CAMRA members will be asked to examine the look, smell, and taste of each beer before offering their evaluation. The scores are:

0 = Undrinkable: No cask ale or the quality is so poor you can't finish it.

1 = Poor: Barely drinkable

2 = Average: Competently kept but uninspiring.

3 = Good: Good beer in good form. Worth another pint.

4 = Very Good: Excellent beer in excellent condition, another pint is a must.

5 = Perfect: Very rarely given by the seasoned drinker. Probably the best beer you are likely to find.

Should you feel like waxing lyrical, Roger Protz kindly let us reproduce some tasting notes for your guidence below...

Table courtesy of the Cask Marque Trust
Term
Description
Sweet
Sugary
Bitter
Tonic Water, Quinine
Hoppy
Floral, Grassy, Citrus
Tropical/Soft Fruits
Peach, Pineapple, Banana
Malty
Toffee, Horlicks, Biscuit
Burnt
Coffee, Burnt Toast
Body
Fullness, Thick
Alcoholic
Spirit, Warming
The Language of Beer

Nose: the aroma. Gently swirl the beer to release the nose. You will detect malt: grainy, biscuity sappy. When darker malts are employed the nose will have powerful hints of chocolate, coffee, nuts, vanilla, liquorice, molasses and such dried fruits as raisins and sultanas. Hops add superb aromas of resins, herbs, spices, fresh-mown grass and tart citrus fruit - lemon and orange are typical with intense grapefruit hints from American varieties. Sulphur may also be present when waters are 'Burtonised': i.e. gypsum and magnesium have been added to replicate the famous spring waters of Burton-on-Trent.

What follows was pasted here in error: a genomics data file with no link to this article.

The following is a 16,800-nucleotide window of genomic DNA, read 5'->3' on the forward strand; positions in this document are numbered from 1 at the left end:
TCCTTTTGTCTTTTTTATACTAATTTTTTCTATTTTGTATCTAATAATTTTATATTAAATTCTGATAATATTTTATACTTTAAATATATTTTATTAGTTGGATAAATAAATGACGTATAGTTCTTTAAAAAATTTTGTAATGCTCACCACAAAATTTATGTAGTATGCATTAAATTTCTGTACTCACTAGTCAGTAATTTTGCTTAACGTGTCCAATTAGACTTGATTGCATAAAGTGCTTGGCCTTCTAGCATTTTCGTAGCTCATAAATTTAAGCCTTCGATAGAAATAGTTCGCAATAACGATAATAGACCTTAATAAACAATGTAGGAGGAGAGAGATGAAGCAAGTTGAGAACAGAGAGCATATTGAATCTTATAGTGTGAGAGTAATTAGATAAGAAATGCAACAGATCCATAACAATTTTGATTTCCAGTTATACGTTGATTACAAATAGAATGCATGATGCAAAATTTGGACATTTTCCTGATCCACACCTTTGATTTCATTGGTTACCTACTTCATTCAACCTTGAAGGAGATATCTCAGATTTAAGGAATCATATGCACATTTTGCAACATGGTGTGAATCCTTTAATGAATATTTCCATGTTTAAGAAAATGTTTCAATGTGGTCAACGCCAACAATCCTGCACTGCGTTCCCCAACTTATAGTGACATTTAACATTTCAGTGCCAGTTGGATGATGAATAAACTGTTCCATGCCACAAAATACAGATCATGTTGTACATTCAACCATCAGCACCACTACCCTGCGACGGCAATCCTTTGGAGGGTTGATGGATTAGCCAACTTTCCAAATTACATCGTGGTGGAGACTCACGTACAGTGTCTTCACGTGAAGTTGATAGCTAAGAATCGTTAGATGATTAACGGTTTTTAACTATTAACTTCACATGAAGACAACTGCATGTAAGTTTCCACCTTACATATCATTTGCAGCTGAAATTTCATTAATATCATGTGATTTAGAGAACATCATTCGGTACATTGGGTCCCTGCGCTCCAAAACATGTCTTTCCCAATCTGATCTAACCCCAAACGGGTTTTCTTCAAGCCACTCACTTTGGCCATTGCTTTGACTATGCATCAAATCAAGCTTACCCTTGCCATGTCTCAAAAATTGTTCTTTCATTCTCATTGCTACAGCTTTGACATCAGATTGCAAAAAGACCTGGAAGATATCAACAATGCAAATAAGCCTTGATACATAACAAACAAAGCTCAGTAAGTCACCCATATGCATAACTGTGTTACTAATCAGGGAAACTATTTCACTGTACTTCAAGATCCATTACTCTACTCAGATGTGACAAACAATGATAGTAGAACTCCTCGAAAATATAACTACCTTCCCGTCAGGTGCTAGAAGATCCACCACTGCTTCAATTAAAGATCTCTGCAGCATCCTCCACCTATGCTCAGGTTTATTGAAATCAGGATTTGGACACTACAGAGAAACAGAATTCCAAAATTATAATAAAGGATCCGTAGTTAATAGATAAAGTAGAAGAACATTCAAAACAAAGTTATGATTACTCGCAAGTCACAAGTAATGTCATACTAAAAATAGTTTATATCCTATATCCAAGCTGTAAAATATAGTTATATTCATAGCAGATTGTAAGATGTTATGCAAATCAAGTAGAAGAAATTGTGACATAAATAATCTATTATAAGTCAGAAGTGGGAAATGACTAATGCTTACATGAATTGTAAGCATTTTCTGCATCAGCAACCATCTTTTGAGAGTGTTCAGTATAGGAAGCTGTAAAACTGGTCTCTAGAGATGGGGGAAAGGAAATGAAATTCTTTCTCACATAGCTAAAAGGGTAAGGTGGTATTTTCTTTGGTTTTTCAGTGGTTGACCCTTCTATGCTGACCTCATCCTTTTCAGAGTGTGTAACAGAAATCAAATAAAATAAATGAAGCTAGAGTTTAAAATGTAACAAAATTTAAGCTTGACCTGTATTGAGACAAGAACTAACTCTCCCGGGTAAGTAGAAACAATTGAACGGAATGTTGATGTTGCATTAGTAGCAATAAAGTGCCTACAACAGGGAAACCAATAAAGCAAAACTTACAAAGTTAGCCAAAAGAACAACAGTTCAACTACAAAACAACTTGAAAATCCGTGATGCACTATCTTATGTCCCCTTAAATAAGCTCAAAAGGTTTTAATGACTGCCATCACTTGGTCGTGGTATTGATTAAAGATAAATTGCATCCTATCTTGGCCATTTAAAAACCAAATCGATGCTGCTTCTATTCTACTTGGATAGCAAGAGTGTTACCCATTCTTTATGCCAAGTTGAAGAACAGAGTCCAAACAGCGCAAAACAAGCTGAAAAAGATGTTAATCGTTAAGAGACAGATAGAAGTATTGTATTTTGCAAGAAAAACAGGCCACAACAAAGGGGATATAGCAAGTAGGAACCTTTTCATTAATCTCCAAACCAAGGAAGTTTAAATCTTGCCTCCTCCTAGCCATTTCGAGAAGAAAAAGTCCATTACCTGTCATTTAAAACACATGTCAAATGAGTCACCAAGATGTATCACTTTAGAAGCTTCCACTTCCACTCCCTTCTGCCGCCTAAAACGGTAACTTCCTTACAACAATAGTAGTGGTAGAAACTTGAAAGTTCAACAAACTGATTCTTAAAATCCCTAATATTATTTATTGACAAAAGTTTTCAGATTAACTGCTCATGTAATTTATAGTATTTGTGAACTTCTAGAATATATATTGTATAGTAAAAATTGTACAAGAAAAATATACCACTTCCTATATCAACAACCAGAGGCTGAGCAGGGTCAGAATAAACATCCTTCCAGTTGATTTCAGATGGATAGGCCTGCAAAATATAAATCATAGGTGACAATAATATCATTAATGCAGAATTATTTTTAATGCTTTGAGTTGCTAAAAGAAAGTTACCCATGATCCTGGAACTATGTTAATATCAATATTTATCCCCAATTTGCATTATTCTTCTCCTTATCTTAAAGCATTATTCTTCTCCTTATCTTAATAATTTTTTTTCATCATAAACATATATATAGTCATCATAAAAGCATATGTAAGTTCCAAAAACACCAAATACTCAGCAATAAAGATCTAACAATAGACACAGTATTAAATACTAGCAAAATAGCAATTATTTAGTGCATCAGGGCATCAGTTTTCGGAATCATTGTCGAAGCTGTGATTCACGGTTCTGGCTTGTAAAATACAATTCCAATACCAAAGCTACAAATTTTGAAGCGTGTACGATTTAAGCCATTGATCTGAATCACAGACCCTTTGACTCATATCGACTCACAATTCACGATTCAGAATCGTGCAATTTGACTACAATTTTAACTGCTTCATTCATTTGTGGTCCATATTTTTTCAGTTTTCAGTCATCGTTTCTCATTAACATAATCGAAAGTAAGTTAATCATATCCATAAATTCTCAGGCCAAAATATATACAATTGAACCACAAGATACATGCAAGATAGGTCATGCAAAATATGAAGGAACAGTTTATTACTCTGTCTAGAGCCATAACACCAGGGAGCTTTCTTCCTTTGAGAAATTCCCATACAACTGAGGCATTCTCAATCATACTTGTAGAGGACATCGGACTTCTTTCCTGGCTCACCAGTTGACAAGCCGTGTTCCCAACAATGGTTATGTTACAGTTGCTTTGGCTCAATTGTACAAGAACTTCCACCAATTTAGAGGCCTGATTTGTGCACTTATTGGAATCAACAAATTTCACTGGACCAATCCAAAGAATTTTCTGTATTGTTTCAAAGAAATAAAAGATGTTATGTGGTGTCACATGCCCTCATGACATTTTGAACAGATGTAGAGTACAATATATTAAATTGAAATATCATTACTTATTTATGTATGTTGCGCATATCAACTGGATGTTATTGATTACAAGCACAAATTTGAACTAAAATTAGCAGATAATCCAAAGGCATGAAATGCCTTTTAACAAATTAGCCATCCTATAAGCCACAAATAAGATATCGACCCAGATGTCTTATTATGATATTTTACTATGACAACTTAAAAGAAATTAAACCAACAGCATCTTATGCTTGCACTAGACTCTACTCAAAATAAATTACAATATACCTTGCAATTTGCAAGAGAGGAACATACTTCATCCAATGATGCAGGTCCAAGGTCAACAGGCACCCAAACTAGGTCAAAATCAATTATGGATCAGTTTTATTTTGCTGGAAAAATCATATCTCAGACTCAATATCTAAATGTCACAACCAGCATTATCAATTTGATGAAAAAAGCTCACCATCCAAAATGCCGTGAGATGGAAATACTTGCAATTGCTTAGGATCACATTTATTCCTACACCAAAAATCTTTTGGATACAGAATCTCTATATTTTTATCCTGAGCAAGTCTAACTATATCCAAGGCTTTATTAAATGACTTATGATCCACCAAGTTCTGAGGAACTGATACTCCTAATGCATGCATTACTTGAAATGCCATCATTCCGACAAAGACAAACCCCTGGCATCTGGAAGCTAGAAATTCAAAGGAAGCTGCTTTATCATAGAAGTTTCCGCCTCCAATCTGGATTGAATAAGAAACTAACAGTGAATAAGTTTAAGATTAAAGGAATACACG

Palate:
the appeal in the mouth. The tongue can detect sweetness, bitterness and saltiness as the beer passes over it. The rich flavours of malt will come to the fore but hop bitterness will also make a substantial impact. The tongue will also pick out the natural saltiness from the brewing water and fruit from the darker malts, yeast and hops. Citrus notes often have a major impact on the palate.

Finish:
A decade in the Good Beer Guide!the aftertaste, as the beer goes over the tongue and down the throat. The finish is often radically different to the nose. The aroma may be dominated by malt whereas hop flavours and bitterness can govern the finish. Darker malts will make their presence felt with roasty, chocolate or coffee notes; fruit character will linger. Strong beers may end on a sweet or biscuity note but in mainstream bitters, bitterness and dryness come to the fore.

ROGER PROTZ
Editor Good Beer Guide